Today’s Contemplation: Collapse Cometh XXIII
Today’s thought was motivated by another Tyee article that carries on the notion of ‘clean energy’ and the ‘magical thinking’ needed to buy into such narratives.
As long as language is being manipulated (e.g., ‘clean energy’ is a gargantuan oxymoron), magical thinking employed (e.g., ‘green hydrogen’ or some iteration of it has been on the books for 2+ centuries and is still far, far away, if ever, given the physical and economic hurdles/roadblocks), and fundamental causes of our dilemmas conveniently ignored (e.g., our pursuit of the infinite growth chalice on a finite planet), the ‘solutions’ we so desperately seek will always elude us (if they even exist).
Despite relatively general recognition of humanity’s impending ‘challenges’, we continue to follow the ‘Business-As-Usual’ (BAU) scenario painted for us by Meadows et al. in their 1972 Limits to Growth. Our ‘leaders’ talk a good talk but the reality (given the obvious lack of ‘progress’ in mitigating our issues and their increasingly probable negative consequences) is that we have painted ourselves into a corner from which we apparently cannot extricate ourselves (except through some very convoluted narrative creations).
There is overwhelming and increasing evidence that there is a significant reckoning in terms of energy decline (and various other resources) in our future, regardless of our wishes, ingenuity, and technology. The complexities of our globalised, just-in-time, and highly resource-dependent industrialised societies are losing their support systems in terms of the resources they require. We have encountered significant diminishing returns on our investments and can no longer ‘afford’ them. All the talk of ‘solutions’ is, at this point, seemingly reflective of the first four stages of grief outlined by Kubler-Ross: denial, anger, bargaining, and depression.
We are very keen on avoiding the final acceptance stage. Instead, we listen and accept faulty narratives about how this will all work out just fine. We create and propagate misleading phrases like ‘clean energy’ and ‘net zero emissions’ which are primarily marketing slogans. We allow ourselves to believe in ‘promising’ technological ‘fixes’ that require us to ignore or dismiss the constraints and physical impossibilities that are involved. And perhaps the worst of all, we look the other way when our ‘leadership’ completely ‘jumps the shark’ and whispers in our ears that we indeed can pursue ‘sustainable growth’ (a phrase that totally twists the concept of sustainability and ignores the biophysical constraints of a finite planet) and live, for the most part, happily-ever-after.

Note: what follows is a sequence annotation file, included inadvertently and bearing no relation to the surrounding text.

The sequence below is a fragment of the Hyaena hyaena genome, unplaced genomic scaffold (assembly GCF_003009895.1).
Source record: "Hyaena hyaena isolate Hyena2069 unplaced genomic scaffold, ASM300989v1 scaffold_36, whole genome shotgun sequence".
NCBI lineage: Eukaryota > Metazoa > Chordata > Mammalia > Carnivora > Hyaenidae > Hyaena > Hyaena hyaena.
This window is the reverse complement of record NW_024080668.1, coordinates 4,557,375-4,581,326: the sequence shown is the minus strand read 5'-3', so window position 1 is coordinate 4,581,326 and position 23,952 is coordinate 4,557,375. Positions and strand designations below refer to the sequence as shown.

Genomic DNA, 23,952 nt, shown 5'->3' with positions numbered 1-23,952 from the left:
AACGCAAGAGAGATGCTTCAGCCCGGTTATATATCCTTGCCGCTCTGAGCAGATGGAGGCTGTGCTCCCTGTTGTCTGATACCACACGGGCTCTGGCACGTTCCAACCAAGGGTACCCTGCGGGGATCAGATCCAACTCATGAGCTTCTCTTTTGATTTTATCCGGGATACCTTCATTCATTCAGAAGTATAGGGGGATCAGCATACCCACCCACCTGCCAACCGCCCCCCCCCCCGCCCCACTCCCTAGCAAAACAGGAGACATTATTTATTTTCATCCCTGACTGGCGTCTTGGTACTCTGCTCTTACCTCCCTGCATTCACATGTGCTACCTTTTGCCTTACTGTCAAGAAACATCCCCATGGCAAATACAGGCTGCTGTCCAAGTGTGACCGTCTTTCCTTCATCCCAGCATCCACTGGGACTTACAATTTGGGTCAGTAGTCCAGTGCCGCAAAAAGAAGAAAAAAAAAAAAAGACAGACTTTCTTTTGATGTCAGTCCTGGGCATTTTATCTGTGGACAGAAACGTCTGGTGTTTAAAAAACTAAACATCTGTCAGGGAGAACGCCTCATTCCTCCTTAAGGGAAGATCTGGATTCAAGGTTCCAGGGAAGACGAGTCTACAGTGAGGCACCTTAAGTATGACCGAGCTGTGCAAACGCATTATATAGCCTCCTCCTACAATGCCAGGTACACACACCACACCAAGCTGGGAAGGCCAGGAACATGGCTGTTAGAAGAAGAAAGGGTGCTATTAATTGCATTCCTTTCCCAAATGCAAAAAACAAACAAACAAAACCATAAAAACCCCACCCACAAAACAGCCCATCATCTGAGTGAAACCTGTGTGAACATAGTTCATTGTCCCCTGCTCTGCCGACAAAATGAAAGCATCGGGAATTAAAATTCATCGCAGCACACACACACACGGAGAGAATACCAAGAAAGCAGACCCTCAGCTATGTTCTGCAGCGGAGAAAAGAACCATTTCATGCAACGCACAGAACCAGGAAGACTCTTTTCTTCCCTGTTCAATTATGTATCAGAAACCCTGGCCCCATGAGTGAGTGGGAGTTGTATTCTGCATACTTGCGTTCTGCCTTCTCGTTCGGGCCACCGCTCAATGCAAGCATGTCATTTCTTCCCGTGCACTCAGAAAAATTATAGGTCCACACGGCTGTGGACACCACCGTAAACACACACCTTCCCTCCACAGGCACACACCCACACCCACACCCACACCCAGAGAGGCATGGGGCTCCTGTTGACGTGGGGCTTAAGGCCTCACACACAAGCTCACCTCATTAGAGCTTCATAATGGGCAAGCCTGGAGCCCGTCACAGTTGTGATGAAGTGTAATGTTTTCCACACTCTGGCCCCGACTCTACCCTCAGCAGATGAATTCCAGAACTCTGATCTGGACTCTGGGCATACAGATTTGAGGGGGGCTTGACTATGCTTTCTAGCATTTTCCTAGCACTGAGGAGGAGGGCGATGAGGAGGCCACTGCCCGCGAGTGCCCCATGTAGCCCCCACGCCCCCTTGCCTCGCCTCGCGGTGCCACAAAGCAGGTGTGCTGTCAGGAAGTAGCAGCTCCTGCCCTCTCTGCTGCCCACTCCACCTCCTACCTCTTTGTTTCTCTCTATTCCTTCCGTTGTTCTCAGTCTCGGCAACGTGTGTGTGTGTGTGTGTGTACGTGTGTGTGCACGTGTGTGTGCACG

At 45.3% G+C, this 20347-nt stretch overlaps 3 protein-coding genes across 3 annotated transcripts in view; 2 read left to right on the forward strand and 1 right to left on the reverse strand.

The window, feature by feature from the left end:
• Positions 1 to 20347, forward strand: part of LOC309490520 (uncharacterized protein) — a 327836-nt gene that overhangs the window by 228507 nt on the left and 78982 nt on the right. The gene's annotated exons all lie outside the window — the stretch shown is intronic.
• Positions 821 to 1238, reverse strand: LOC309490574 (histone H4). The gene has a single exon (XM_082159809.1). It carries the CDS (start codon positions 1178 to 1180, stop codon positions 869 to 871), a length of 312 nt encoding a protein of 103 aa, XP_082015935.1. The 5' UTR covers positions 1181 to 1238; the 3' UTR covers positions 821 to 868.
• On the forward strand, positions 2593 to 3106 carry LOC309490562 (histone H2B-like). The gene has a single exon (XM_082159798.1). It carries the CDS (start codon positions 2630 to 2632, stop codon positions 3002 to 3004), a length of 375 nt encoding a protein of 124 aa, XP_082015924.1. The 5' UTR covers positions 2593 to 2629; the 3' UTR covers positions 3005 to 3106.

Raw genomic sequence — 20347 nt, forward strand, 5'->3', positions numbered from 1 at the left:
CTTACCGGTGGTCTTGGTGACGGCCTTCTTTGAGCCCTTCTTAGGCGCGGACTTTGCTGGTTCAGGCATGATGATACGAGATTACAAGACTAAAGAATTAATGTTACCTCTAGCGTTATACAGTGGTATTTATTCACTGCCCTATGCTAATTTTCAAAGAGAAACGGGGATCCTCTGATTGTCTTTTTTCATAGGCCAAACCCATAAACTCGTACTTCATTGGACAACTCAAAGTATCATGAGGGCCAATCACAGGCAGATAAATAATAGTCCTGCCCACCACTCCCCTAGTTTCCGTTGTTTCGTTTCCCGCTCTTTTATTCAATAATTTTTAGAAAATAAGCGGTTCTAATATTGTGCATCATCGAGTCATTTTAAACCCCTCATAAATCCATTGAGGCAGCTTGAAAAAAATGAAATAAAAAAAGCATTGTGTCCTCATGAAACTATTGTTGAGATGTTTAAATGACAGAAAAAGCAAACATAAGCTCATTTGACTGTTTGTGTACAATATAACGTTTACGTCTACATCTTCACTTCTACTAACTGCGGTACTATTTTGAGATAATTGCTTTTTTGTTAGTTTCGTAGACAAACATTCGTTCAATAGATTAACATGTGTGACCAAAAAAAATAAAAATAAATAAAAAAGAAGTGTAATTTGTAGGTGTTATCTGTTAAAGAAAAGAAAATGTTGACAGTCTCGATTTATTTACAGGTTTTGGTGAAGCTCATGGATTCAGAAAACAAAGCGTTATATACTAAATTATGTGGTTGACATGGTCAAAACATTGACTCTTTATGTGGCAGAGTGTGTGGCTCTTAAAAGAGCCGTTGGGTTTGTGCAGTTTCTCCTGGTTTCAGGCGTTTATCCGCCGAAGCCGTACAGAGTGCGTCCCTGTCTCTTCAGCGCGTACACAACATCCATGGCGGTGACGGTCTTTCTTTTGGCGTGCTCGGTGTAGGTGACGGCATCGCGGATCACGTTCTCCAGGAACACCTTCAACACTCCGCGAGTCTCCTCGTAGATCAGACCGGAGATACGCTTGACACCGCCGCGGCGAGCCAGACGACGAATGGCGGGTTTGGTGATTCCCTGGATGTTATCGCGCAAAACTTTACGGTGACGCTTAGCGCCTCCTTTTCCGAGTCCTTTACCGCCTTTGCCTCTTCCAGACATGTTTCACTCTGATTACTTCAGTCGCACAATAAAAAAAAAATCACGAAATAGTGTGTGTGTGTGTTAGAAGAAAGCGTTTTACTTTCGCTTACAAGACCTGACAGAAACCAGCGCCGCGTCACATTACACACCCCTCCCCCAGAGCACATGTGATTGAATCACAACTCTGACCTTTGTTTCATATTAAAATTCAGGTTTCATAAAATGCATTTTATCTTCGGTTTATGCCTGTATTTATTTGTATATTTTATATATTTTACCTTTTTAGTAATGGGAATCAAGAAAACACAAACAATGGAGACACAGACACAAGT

Such a fairy tale ending is indeed possible, but only in our imaginations. The momentum of our complex systems and the reality of a finite world straining under the exploitation of cognitively ‘advanced’ walking-talking apes are taking us down a path that is best described by William Catton Jr. in Overshoot: a species that overshoots its environmental carrying capacity is destined to encounter a population ‘collapse’ and any response that increases the drawdown of the fundamental resources upon which the species is reliant only speeds up the process. And this seems very much to be exactly what we are doing as we ‘debate’ ways in which to sustain our living standards and most of our energy-reliant and -intensive sociocultural practices.
Our best option may be to, in the words of author and social commentator John Michael Greer, “Collapse Now and Avoid the Rush”. Degrowth is coming. We can have some say in how this occurs but the longer we delay (and we’re very, very good at delaying our encounters with ‘reality’), the less ‘control’ we will have in meeting the coming challenges.
My suggestion is to detach from the ‘Matrix’ as much as possible by relocalising production of necessary goods but particularly shelter needs and organic and regenerative food production, and ensure the procurement of potable water. The government/politicians/ruling elite are not coming to the rescue; that is not their primary concern despite everything they say. The way in which they have met these challenges (that have been known for a number of decades) is evidence of that. We have continued to follow the BAU path set out in 1972 and simply managed to put ourselves further and further behind the eight ball. It’s perhaps no exaggeration to suggest that the planet burns while our ‘leaders’ are fiddling. Rely on yourself, family, and like-minded community members; not some politician promising more of the same actions that brought us to where we are.
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